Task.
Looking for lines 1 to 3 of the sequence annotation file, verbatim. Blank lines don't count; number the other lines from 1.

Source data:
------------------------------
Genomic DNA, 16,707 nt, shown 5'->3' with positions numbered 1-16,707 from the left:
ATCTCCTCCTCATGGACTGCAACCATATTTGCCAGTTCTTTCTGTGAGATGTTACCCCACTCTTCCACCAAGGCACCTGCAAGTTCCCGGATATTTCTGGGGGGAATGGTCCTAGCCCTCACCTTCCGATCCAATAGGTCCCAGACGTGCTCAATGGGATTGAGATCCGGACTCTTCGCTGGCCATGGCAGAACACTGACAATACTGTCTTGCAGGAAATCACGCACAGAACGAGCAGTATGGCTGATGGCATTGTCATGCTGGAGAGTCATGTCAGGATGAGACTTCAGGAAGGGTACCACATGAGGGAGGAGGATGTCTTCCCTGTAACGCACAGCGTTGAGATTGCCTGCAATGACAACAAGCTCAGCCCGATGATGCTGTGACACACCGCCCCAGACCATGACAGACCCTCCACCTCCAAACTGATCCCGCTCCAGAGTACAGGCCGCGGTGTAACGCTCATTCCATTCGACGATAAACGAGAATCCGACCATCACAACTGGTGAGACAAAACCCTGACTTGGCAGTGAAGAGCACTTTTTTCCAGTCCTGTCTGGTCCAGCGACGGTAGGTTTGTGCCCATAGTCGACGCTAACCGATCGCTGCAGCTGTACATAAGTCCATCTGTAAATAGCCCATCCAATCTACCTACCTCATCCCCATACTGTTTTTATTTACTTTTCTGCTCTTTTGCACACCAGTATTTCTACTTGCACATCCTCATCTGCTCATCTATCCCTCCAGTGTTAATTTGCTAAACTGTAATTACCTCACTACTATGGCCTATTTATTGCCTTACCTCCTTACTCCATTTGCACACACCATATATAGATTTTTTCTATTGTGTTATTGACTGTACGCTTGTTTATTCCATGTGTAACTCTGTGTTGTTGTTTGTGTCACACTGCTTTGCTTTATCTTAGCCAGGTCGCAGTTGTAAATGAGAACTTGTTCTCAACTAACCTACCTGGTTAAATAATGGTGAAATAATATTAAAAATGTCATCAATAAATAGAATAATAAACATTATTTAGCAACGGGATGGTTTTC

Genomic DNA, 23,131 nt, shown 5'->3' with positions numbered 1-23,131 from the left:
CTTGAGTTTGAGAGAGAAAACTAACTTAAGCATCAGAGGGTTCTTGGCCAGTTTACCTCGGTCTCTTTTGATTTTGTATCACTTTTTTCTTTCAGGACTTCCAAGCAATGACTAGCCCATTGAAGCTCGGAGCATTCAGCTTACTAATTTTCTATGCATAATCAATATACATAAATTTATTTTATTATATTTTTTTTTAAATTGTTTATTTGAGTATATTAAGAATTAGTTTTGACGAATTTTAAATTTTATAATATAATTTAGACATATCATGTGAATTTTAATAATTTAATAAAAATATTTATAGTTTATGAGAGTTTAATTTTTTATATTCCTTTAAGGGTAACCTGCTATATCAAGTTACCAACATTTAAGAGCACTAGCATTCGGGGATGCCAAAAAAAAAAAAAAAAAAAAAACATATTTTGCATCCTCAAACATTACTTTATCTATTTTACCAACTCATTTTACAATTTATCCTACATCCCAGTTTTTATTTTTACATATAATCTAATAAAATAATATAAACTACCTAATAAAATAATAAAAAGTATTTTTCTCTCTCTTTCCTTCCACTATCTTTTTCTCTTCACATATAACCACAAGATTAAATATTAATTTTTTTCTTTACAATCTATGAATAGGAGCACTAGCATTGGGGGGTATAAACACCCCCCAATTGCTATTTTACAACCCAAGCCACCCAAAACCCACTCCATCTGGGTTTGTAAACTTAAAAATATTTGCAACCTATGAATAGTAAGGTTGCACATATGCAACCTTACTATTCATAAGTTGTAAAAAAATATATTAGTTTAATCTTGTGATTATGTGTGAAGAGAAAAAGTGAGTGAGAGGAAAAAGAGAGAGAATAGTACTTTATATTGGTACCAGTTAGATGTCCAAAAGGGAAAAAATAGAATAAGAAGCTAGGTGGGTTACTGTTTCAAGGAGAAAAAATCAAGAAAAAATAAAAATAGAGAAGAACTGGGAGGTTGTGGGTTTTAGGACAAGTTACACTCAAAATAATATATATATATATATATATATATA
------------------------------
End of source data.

Genomic DNA, 16,707 nt, shown 5'->3' with positions numbered 1-16,707 from the left:
ATCTCCTCCTCATGGACTGCAACCATATTTGCCAGTTCTTTCTGTGAGATGTTACCCCACTCTTCCACCAAGGCACCTGCAAGTTCCCGGATATTTCTGGGGGGAATGGTCCTAGCCCTCACCTTCCGATCCAATAGGTCCCAGACGTGCTCAATGGGATTGAGATCCGGACTCTTCGCTGGCCATGGCAGAACACTGACAATACTGTCTTGCAGGAAATCACGCACAGAACGAGCAGTATGGCTGATGGCATTGTCATGCTGGAGAGTCATGTCAGGATGAGACTTCAGGAAGGGTACCACATGAGGGAGGAGGATGTCTTCCCTGTAACGCACAGCGTTGAGATTGCCTGCAATGACAACAAGCTCAGCCCGATGATGCTGTGACACACCGCCCCAGACCATGACAGACCCTCCACCTCCAAACTGATCCCGCTCCAGAGTACAGGCCGCGGTGTAACGCTCATTCCATTCGACGATAAACGAGAATCCGACCATCACAACTGGTGAGACAAAACCCTGACTTGGCAGTGAAGAGCACTTTTTTCCAGTCCTGTCTGGTCCAGCGACGGTAGGTTTGTGCCCATAGTCGACGCTAACCGATCGCTGCAGCTGTACATAAGTCCATCTGTAAATAGCCCATCCAATCTACCTACCTCATCCCCATACTGTTTTTATTTACTTTTCTGCTCTTTTGCACACCAGTATTTCTACTTGCACATCCTCATCTGCTCATCTATCCCTCCAGTGTTAATTTGCTAAACTGTAATTACCTCACTACTATGGCCTATTTATTGCCTTACCTCCTTACTCCATTTGCACACACCATATATAGATTTTTTCTATTGTGTTATTGACTGTACGCTTGTTTATTCCATGTGTAACTCTGTGTTGTTGTTTGTGTCACACTGCTTTGCTTTATCTTAGCCAGGTCGCAGTTGTAAATGAGAACTTGTTCTCAACTAACCTACCTGGTTAAATAATGGTGAAATAATATTAAAAATGTCATCAATAAATAGAATAATAAACATTATTTAGCAACGGGATGGTTTTC

Genomic DNA, 23,131 nt, shown 5'->3' with positions numbered 1-23,131 from the left: